It is an object of the present invention to provide a new and improved solar energy collector construction in which the mass or weight per kilowatt as well as the cost per power unit for the same from which radiation is collected and converted into electrical energy, is reduced.
In accordance with the preferred embodiment of the present invention, it is suggested to use a plurality of mirrors, each having a reflecting front and a rear surface; the mirrors being so arranged that the focal area of the reflecting front of one mirror is close to a portion of the rear surface of a mirror next to it, and that portion carries a solar cell receiving the focussed radiation of the first mentioned mirror while the mirror carrying the cell serves as heat dissipator. Most mirrors in the assembly, thus, serve triple purposes and functions:
(a) focussing radiation,
(b) carrying a solar cell,
(c) dissipating thermal energy.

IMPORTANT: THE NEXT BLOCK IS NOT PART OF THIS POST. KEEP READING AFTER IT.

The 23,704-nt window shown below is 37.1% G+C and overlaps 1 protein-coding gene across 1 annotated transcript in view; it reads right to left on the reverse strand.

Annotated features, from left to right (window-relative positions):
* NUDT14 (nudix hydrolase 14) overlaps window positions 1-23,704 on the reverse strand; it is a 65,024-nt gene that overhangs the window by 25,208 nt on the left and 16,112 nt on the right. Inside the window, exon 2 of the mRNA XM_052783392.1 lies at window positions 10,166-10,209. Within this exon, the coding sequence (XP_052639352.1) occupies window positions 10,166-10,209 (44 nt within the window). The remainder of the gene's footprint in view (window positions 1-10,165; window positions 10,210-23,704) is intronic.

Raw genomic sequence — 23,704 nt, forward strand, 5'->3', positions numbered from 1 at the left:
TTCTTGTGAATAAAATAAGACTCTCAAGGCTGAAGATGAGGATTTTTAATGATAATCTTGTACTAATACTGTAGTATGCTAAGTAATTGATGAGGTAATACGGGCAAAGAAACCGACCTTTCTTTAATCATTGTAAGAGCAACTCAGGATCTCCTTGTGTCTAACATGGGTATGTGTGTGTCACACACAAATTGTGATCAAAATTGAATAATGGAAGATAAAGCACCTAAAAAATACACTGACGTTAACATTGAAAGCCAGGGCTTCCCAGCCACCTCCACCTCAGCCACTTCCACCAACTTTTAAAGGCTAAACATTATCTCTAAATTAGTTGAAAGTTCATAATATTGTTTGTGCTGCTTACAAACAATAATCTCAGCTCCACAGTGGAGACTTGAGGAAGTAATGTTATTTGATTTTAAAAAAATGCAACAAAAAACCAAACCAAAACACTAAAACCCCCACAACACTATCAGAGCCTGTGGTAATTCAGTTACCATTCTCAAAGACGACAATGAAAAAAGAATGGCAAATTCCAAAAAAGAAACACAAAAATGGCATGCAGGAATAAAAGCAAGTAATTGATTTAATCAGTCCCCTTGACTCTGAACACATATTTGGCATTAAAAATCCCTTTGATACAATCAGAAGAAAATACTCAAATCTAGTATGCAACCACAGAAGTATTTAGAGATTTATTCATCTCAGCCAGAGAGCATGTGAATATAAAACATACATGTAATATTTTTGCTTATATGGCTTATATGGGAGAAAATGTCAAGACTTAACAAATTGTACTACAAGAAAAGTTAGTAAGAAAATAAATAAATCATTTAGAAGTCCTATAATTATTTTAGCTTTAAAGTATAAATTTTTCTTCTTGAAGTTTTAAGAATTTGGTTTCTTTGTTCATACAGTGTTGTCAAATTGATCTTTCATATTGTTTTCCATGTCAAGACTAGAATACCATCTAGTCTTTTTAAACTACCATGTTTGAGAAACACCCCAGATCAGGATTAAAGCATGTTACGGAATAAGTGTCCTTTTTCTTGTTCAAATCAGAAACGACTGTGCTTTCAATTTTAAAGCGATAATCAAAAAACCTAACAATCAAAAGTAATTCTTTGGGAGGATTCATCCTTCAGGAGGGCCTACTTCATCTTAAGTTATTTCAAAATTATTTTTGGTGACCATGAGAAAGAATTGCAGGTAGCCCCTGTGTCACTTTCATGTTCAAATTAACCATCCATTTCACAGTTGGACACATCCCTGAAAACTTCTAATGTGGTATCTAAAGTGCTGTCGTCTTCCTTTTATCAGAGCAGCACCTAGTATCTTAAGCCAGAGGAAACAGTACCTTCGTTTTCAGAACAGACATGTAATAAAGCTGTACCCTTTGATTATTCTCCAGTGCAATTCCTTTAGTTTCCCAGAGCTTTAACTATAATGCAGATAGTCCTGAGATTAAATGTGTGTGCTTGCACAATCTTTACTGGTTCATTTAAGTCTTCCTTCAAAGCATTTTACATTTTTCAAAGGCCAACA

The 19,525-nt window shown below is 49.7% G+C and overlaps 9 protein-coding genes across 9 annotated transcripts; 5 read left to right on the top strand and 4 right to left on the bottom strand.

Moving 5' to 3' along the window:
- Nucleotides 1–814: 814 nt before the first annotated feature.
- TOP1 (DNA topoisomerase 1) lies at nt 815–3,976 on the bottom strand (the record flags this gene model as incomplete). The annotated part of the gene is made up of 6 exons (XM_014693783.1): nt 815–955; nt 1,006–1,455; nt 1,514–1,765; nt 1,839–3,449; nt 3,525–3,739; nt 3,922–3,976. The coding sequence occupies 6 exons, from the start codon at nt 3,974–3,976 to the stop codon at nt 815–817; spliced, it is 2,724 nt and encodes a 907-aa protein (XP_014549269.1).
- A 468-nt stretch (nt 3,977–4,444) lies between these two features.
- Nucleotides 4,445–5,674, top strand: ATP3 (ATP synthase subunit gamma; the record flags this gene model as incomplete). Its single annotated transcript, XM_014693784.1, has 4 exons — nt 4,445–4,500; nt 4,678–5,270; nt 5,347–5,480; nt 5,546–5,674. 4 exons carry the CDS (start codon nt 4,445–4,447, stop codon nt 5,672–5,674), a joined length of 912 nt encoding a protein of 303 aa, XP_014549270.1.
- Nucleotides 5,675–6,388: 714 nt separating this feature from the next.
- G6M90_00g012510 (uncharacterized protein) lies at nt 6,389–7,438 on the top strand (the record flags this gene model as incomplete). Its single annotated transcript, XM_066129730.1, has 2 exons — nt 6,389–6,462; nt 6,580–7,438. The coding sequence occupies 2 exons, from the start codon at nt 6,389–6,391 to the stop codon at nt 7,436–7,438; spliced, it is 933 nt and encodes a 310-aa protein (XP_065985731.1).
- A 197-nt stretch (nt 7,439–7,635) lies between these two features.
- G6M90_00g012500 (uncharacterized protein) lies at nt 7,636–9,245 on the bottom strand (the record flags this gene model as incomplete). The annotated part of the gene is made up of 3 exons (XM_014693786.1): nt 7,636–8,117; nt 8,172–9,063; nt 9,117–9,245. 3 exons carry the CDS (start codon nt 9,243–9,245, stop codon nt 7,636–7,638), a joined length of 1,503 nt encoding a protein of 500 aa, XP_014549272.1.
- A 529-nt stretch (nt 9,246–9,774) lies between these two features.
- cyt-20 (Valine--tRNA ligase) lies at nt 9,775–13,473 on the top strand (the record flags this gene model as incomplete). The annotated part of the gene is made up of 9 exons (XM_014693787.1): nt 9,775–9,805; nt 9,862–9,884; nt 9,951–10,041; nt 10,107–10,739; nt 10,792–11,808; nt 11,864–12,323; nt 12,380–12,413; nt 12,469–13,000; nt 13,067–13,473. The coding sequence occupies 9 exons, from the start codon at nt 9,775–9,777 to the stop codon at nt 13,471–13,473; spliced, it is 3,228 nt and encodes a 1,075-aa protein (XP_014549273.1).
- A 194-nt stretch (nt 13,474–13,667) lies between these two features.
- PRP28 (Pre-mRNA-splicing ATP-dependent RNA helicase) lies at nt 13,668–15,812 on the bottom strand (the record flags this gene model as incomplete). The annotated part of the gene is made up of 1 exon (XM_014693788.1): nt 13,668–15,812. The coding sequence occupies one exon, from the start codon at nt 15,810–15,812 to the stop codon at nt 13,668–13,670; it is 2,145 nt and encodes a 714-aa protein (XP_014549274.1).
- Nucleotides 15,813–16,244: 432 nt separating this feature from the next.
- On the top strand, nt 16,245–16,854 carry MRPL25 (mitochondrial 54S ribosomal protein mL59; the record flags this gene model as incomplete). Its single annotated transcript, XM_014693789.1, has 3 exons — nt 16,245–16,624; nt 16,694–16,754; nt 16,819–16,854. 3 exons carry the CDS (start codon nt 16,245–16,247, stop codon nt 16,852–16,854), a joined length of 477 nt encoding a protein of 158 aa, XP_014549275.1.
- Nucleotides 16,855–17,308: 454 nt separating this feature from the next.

In the preferred form of practicing the invention, the mirrors have concave cylindrical reflecting surfaces with parabolic or near parabolic cross-section. The respective solar cell is affixed either to an outer edge or in the middle of the rear surface of the respective mirror. That rear surface, to the extent that it is not covered by solar cell material, should carry a layer of high thermal emissivity. Each mirror together with the edge of the mirror next to it, defines a particular aperture area for captying solar radiation. That area over the actual surface area of the solar cell onto which that radiation is focussed, is a ratio that can be made larger than unity. It should certainly be larger than two possible higher than five. Since the cells are quite effectively cooled, their efficiency is hardly impaired by the use of concentrated radiation. Thus, all factors based on unit area of captured radiation are improved accordingly. Particularly the solar cell weight per kilowatt factor is drastically increased, and the cost of such a generator (for a given output of needed electrical power) is reduced accordingly. A parabolic contour is desirable but an approximation suffices because too strong a concentration of radiation is not needed nor desirable for reasons of avoiding the generation of hot spots. If the reflecting surface is covered by a layer that is transparent to solar radiation but emits thermal radiation, dissipation of thermal energy is improved further.